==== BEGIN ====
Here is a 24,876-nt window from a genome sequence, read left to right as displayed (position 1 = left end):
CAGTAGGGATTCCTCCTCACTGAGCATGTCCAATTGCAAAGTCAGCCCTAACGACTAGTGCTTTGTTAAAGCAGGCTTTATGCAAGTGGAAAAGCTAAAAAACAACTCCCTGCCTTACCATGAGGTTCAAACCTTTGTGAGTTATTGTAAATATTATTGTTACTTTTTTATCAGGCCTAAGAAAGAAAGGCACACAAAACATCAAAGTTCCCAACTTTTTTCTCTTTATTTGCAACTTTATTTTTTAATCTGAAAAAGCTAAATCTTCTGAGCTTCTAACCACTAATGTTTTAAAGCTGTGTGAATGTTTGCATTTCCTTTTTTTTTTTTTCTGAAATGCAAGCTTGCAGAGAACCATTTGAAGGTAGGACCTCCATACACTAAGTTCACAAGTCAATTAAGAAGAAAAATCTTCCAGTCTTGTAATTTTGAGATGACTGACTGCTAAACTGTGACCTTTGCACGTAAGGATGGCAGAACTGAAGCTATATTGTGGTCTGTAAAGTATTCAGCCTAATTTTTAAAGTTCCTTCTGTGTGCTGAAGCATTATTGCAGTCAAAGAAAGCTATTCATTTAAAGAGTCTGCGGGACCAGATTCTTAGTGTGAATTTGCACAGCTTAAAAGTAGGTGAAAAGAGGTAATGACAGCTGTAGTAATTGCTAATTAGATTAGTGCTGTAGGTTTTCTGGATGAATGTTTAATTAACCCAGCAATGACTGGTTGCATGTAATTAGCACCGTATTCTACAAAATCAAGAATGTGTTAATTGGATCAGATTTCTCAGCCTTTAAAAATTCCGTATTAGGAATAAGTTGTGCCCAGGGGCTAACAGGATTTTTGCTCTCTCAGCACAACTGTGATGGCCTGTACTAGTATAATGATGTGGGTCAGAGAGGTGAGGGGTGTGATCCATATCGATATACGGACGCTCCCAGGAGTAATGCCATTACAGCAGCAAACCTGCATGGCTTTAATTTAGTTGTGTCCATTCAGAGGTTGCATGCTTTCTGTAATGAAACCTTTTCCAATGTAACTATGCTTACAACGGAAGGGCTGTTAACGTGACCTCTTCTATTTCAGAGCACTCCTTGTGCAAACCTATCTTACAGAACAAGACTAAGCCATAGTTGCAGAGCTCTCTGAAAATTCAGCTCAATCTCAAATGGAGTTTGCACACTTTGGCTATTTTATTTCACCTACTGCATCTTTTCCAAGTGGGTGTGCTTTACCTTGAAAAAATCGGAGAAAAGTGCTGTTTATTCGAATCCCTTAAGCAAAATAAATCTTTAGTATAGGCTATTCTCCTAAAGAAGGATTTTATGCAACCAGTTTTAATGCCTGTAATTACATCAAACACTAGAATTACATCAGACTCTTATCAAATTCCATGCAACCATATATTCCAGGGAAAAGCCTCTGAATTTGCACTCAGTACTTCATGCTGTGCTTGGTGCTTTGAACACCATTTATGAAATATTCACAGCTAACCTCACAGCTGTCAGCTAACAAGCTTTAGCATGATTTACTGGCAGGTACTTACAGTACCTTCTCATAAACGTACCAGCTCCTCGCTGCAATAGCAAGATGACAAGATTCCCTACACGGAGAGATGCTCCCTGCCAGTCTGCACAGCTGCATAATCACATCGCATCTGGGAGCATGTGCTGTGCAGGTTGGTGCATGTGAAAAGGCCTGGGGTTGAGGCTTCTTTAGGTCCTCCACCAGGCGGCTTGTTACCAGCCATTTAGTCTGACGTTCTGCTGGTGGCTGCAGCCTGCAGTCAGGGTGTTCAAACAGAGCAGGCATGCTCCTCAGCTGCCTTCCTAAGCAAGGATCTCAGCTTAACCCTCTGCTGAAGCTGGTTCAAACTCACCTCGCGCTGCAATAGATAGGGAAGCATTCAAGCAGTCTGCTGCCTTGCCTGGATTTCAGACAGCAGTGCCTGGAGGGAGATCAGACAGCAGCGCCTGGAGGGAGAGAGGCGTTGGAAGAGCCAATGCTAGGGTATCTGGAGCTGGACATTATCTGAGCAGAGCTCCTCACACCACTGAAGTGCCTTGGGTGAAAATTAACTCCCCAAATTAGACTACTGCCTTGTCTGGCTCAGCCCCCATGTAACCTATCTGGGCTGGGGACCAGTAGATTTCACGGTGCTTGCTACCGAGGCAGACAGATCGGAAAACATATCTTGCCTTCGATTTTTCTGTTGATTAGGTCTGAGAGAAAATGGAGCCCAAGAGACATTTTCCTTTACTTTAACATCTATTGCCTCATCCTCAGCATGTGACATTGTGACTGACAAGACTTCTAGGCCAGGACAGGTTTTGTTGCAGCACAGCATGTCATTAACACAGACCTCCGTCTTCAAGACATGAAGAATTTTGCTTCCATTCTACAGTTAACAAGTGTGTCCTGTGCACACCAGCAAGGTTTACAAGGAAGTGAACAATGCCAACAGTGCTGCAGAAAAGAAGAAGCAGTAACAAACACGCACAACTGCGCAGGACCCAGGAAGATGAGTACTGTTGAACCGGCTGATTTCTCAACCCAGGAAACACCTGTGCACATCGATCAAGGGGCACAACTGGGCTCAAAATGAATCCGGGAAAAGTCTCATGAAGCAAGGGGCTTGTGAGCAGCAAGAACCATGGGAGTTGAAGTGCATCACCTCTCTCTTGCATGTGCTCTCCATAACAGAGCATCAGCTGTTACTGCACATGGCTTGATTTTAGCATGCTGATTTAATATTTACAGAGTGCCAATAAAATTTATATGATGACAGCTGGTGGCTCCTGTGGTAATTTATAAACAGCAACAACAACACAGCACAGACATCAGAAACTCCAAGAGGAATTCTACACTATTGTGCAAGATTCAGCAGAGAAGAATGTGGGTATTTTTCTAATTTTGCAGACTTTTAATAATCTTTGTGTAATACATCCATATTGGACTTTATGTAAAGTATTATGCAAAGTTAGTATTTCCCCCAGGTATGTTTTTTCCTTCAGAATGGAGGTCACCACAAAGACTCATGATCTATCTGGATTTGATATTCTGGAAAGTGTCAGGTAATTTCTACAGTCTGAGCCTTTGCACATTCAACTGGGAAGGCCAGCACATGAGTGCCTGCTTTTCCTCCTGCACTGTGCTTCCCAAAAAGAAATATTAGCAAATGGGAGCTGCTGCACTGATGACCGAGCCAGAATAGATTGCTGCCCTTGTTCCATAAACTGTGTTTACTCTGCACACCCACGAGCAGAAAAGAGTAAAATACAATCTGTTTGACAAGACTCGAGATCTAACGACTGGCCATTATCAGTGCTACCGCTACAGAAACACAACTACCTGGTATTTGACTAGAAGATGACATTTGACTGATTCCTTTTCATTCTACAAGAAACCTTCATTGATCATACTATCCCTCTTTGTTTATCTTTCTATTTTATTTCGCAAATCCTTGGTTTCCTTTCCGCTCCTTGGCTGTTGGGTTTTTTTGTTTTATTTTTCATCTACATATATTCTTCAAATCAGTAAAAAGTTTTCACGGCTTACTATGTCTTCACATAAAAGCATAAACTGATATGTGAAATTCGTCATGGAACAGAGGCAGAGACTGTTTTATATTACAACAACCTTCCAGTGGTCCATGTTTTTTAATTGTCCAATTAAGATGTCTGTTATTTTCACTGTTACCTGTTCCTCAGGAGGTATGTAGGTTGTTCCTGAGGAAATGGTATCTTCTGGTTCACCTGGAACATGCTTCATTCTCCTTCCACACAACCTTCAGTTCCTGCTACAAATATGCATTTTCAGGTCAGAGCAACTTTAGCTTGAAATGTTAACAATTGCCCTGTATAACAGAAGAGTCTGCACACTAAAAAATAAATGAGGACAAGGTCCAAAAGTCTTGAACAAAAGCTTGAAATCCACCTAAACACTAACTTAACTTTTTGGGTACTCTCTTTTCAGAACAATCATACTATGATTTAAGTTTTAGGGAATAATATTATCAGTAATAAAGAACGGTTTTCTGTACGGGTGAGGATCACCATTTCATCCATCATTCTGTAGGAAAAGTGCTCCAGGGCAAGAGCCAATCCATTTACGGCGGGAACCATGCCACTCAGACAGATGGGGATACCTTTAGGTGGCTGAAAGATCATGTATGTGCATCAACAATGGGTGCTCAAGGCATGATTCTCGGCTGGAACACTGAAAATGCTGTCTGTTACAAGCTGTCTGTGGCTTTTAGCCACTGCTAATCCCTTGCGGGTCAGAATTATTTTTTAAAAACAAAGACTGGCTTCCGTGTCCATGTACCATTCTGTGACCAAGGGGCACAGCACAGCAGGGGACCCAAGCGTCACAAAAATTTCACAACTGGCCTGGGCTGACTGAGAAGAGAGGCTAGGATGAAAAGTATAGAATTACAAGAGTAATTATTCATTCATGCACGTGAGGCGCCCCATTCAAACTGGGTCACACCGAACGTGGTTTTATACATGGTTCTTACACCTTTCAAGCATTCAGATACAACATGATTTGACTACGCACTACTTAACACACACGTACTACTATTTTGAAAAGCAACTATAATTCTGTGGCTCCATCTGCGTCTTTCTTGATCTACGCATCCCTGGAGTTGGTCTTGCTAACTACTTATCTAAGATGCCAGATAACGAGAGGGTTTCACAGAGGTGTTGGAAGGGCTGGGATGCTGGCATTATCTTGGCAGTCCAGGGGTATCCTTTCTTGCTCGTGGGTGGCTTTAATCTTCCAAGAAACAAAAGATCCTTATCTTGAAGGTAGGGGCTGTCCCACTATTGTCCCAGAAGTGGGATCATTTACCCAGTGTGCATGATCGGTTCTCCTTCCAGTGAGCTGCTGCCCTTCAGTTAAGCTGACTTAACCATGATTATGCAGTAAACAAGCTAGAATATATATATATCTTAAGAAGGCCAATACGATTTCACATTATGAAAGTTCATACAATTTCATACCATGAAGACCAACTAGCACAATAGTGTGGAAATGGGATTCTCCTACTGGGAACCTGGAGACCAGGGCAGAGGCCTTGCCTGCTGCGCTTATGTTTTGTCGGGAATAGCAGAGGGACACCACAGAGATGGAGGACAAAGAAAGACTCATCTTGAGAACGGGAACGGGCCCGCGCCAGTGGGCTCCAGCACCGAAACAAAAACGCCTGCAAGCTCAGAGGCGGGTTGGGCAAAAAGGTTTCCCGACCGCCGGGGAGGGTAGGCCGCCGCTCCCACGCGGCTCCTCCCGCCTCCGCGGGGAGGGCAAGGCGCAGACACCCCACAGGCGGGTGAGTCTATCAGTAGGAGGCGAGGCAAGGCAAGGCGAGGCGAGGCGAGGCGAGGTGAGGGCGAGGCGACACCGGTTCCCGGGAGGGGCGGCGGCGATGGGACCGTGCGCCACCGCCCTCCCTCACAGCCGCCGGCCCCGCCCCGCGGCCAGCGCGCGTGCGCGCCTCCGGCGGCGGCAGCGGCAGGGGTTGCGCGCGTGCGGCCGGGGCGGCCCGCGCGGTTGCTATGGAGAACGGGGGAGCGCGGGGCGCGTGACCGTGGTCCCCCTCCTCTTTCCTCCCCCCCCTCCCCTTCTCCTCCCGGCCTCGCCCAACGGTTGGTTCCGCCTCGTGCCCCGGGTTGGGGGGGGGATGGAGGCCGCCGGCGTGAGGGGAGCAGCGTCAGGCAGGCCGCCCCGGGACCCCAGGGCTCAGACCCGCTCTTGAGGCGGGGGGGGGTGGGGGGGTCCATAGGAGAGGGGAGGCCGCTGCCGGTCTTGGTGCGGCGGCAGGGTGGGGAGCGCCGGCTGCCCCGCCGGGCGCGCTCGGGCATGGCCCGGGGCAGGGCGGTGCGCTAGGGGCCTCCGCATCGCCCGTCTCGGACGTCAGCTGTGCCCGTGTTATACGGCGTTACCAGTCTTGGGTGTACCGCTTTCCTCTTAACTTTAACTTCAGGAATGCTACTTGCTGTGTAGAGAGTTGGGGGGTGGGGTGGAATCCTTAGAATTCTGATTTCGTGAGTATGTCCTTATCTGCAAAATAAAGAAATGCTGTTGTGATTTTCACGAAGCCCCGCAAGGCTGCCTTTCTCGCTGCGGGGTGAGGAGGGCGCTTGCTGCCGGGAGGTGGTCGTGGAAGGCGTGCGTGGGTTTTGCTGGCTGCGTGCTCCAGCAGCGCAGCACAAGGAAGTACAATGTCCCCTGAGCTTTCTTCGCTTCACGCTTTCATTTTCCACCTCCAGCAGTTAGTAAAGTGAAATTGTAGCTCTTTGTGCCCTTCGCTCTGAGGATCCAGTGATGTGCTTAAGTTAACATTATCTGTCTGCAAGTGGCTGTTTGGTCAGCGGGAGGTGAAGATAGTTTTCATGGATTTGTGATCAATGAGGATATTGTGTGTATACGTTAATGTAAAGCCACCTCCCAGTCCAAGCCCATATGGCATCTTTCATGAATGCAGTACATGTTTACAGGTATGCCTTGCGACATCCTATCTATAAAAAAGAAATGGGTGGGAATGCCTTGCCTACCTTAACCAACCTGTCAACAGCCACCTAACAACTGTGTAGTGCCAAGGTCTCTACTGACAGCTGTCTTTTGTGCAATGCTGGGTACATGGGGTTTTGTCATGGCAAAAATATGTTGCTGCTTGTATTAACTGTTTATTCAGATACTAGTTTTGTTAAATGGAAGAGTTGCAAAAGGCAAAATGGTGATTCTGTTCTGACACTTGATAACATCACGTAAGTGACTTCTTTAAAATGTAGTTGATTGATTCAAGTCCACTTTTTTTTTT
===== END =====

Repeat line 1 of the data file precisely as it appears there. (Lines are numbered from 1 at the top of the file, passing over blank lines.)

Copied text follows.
Here is a 24,876-nt window from a genome sequence, read left to right as displayed (position 1 = left end):